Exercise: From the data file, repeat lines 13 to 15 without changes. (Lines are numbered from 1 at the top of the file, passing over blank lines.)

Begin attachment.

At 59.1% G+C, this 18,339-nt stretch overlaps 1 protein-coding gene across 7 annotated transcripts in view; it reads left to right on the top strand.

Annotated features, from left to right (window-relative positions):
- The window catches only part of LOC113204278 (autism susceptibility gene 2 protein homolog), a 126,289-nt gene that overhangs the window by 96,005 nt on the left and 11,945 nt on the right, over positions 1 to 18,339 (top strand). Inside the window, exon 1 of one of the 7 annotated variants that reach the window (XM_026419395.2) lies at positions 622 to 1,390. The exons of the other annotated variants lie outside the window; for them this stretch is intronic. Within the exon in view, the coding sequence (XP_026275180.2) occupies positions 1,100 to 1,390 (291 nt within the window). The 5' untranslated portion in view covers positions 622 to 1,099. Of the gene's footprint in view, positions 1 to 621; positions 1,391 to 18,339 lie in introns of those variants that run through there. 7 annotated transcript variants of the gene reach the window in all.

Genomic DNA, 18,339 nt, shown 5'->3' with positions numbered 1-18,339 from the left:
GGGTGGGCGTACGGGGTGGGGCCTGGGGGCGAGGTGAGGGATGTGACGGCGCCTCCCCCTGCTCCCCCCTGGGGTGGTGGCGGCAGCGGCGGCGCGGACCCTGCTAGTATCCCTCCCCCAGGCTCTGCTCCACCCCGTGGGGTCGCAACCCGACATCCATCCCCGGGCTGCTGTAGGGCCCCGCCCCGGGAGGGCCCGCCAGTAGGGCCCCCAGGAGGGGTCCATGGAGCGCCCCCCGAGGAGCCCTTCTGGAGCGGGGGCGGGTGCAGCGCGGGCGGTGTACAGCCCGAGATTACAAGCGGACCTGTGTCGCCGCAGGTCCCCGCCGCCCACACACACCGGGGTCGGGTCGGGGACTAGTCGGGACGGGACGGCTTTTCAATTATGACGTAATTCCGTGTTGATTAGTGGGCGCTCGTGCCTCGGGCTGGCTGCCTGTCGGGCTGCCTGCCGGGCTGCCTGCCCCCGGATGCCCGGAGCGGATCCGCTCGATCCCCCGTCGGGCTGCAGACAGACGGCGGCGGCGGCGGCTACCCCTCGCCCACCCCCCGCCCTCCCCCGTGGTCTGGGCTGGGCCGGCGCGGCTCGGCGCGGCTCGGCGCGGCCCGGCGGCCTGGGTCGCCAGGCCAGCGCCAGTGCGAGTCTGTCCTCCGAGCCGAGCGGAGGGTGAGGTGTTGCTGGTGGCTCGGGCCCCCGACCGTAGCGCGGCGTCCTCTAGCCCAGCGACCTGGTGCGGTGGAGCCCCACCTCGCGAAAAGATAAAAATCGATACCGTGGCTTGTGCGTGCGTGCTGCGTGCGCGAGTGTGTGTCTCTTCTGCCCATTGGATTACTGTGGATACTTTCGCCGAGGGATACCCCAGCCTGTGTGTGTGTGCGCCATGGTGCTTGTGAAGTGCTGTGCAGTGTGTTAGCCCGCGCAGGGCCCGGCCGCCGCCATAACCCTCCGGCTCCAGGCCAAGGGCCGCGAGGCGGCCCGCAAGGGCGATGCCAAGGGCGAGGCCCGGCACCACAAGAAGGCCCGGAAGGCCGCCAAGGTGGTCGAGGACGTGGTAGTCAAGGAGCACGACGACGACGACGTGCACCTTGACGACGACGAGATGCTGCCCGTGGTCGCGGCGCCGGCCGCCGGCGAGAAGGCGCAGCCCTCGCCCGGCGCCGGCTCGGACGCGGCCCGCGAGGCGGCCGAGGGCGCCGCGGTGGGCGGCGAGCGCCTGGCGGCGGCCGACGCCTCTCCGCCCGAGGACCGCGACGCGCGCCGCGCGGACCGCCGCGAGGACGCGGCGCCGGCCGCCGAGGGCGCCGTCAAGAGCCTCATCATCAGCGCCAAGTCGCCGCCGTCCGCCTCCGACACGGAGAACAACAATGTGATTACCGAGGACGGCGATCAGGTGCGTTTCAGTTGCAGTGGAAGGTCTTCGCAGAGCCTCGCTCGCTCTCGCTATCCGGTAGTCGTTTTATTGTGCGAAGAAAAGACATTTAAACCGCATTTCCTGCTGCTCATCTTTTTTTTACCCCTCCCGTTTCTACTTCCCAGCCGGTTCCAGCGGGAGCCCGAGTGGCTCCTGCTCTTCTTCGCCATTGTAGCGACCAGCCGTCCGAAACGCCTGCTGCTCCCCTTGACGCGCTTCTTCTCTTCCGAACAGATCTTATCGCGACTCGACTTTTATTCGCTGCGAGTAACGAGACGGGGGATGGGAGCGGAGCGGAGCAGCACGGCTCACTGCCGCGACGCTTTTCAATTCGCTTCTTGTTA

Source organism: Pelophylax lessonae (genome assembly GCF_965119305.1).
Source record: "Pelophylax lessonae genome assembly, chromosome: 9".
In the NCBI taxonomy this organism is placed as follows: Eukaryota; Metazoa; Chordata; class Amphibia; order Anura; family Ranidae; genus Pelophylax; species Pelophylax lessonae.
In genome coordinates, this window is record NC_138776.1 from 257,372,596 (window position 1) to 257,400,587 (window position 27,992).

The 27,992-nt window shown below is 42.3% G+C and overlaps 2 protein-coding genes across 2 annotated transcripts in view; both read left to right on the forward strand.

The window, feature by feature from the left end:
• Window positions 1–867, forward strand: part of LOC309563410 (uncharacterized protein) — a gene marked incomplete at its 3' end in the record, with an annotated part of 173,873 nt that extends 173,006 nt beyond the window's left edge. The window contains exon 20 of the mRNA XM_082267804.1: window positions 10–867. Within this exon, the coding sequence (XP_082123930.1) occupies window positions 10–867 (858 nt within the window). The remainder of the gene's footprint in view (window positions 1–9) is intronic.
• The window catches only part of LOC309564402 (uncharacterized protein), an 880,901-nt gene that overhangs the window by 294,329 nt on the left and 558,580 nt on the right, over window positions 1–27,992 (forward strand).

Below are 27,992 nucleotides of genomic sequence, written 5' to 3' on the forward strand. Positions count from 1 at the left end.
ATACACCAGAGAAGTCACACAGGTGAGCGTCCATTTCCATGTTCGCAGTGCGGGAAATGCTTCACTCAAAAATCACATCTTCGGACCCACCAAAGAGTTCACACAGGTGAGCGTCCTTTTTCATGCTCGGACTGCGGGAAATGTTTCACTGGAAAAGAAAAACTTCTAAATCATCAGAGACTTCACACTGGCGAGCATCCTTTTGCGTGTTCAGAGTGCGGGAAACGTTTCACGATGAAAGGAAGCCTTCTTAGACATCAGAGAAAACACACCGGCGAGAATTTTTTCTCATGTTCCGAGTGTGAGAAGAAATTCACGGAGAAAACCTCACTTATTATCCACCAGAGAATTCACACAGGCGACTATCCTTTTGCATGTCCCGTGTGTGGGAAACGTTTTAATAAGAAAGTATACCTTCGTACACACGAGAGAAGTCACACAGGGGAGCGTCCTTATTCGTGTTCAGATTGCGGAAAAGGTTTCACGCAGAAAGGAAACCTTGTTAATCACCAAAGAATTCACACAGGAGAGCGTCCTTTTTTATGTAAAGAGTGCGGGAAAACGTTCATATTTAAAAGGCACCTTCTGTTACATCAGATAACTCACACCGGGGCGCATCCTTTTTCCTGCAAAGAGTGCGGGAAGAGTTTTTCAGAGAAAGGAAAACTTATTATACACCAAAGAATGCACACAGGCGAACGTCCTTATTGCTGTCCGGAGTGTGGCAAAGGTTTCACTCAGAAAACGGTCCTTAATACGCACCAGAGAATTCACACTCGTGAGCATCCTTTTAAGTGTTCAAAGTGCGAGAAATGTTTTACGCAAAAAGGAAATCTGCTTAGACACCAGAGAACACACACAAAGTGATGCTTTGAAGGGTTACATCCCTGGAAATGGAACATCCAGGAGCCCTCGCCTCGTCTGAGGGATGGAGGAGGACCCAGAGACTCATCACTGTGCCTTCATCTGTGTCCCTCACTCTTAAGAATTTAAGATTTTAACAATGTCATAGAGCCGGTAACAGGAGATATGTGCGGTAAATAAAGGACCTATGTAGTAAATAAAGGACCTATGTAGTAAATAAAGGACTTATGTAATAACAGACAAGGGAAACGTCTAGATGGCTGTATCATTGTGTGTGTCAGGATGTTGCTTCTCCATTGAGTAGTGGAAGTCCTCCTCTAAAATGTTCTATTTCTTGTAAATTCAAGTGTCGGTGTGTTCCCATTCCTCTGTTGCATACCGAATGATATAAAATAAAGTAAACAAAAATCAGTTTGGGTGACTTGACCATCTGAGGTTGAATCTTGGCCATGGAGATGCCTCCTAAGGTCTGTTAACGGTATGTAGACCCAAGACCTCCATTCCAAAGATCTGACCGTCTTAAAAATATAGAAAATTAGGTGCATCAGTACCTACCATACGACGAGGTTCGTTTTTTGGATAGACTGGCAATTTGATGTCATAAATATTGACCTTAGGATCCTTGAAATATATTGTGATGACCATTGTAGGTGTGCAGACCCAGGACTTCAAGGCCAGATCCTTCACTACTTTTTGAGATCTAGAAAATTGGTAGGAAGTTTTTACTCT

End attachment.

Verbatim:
• The window catches only part of LOC309564402 (uncharacterized protein), an 880,901-nt gene that overhangs the window by 294,329 nt on the left and 558,580 nt on the right, over window positions 1–27,992 (forward strand).

Below are 27,992 nucleotides of genomic sequence, written 5' to 3' on the forward strand. Positions count from 1 at the left end.
ATACACCAGAGAAGTCACACAGGTGAGCGTCCATTTCCATGTTCGCAGTGCGGGAAATGCTTCACTCAAAAATCACATCTTCGGACCCACCAAAGAGTTCACACAGGTGAGCGTCCTTTTTCATGCTCGGACTGCGGGAAATGTTTCACTGGAAAAGAAAAACTTCTAAATCATCAGAGACTTCACACTGGCGAGCATCCTTTTGCGTGTTCAGAGTGCGGGAAACGTTTCACGATGAAAGGAAGCCTTCTTAGACATCAGAGAAAACACACCGGCGAGAATTTTTTCTCATGTTCCGAGTGTGAGAAGAAATTCACGGAGAAAACCTCACTTATTATCCACCAGAGAATTCACACAGGCGACTATCCTTTTGCATGTCCCGTGTGTGGGAAACGTTTTAATAAGAAAGTATACCTTCGTACACACGAGAGAAGTCACACAGGGGAGCGTCCTTATTCGTGTTCAGATTGCGGAAAAGGTTTCACGCAGAAAGGAAACCTTGTTAATCACCAAAGAATTCACACAGGAGAGCGTCCTTTTTTATGTAAAGAGTGCGGGAAAACGTTCATATTTAAAAGGCACCTTCTGTTACATCAGATAACTCACACCGGGGCGCATCCTTTTTCCTGCAAAGAGTGCGGGAAGAGTTTTTCAGAGAAAGGAAAACTTATTATACACCAAAGAATGCACACAGGCGAACGTCCTTATTGCTGTCCGGAGTGTGGCAAAGGTTTCACTCAGAAAACGGTCCTTAATACGCACCAGAGAATTCACACTCGTGAGCATCCTTTTAAGTGTTCAAAGTGCGAGAAATGTTTTACGCAAAAAGGAAATCTGCTTAGACACCAGAGAACACACACAAAGTGATGCTTTGAAGGGTTACATCCCTGGAAATGGAACATCCAGGAGCCCTCGCCTCGTCTGAGGGATGGAGGAGGACCCAGAGACTCATCACTGTGCCTTCATCTGTGTCCCTCACTCTTAAGAATTTAAGATTTTAACAATGTCATAGAGCCGGTAACAGGAGATATGTGCGGTAAATAAAGGACCTATGTAGTAAATAAAGGACCTATGTAGTAAATAAAGGACTTATGTAATAACAGACAAGGGAAACGTCTAGATGGCTGTATCATTGTGTGTGTCAGGATGTTGCTTCTCCATTGAGTAGTGGAAGTCCTCCTCTAAAATGTTCTATTTCTTGTAAATTCAAGTGTCGGTGTGTTCCCATTCCTCTGTTGCATACCGAATGATATAAAATAAAGTAAACAAAAATCAGTTTGGGTGACTTGACCATCTGAGGTTGAATCTTGGCCATGGAGATGCCTCCTAAGGTCTGTTAACGGTATGTAGACCCAAGACCTCCATTCCAAAGATCTGACCGTCTTAAAAATATAGAAAATTAGGTGCATCAGTACCTACCATACGACGAGGTTCGTTTTTTGGATAGACTGGCAATTTGATGTCATAAATATTGACCTTAGGATCCTTGAAATATATTGTGATGACCATTGTAGGTGTGCAGACCCAGGACTTCAAGGCCAGATCCTTCACTACTTTTTGAGATCTAGAAAATTGGTAGGAAGTTTTTACTCT